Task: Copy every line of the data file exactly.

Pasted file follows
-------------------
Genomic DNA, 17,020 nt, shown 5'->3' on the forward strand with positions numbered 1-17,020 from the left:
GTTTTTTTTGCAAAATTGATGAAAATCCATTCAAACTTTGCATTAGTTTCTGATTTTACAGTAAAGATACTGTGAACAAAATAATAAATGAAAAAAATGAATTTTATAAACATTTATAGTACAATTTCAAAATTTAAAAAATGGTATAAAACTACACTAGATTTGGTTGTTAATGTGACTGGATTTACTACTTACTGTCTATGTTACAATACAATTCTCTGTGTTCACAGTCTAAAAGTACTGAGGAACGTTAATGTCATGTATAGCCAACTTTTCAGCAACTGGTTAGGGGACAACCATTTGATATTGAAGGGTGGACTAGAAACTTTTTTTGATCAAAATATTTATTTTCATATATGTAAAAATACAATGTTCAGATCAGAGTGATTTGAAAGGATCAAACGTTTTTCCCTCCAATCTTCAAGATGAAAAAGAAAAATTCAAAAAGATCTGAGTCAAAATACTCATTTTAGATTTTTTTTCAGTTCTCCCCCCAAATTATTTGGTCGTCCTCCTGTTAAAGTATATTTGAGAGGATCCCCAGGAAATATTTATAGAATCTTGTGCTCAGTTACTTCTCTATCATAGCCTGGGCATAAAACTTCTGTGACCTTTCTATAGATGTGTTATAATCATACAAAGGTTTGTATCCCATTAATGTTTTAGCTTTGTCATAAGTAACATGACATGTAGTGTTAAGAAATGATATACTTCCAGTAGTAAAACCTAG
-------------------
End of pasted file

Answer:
Genomic DNA, 17,020 nt, shown 5'->3' on the forward strand with positions numbered 1-17,020 from the left:
GTTTTTTTTGCAAAATTGATGAAAATCCATTCAAACTTTGCATTAGTTTCTGATTTTACAGTAAAGATACTGTGAACAAAATAATAAATGAAAAAAATGAATTTTATAAACATTTATAGTACAATTTCAAAATTTAAAAAATGGTATAAAACTACACTAGATTTGGTTGTTAATGTGACTGGATTTACTACTTACTGTCTATGTTACAATACAATTCTCTGTGTTCACAGTCTAAAAGTACTGAGGAACGTTAATGTCATGTATAGCCAACTTTTCAGCAACTGGTTAGGGGACAACCATTTGATATTGAAGGGTGGACTAGAAACTTTTTTTGATCAAAATATTTATTTTCATATATGTAAAAATACAATGTTCAGATCAGAGTGATTTGAAAGGATCAAACGTTTTTCCCTCCAATCTTCAAGATGAAAAAGAAAAATTCAAAAAGATCTGAGTCAAAATACTCATTTTAGATTTTTTTTCAGTTCTCCCCCCAAATTATTTGGTCGTCCTCCTGTTAAAGTATATTTGAGAGGATCCCCAGGAAATATTTATAGAATCTTGTGCTCAGTTACTTCTCTATCATAGCCTGGGCATAAAACTTCTGTGACCTTTCTATAGATGTGTTATAATCATACAAAGGTTTGTATCCCATTAATGTTTTAGCTTTGTCATAAGTAACATGACATGTAGTGTTAAGAAATGATATACTTCCAGTAGTAAAACCTAG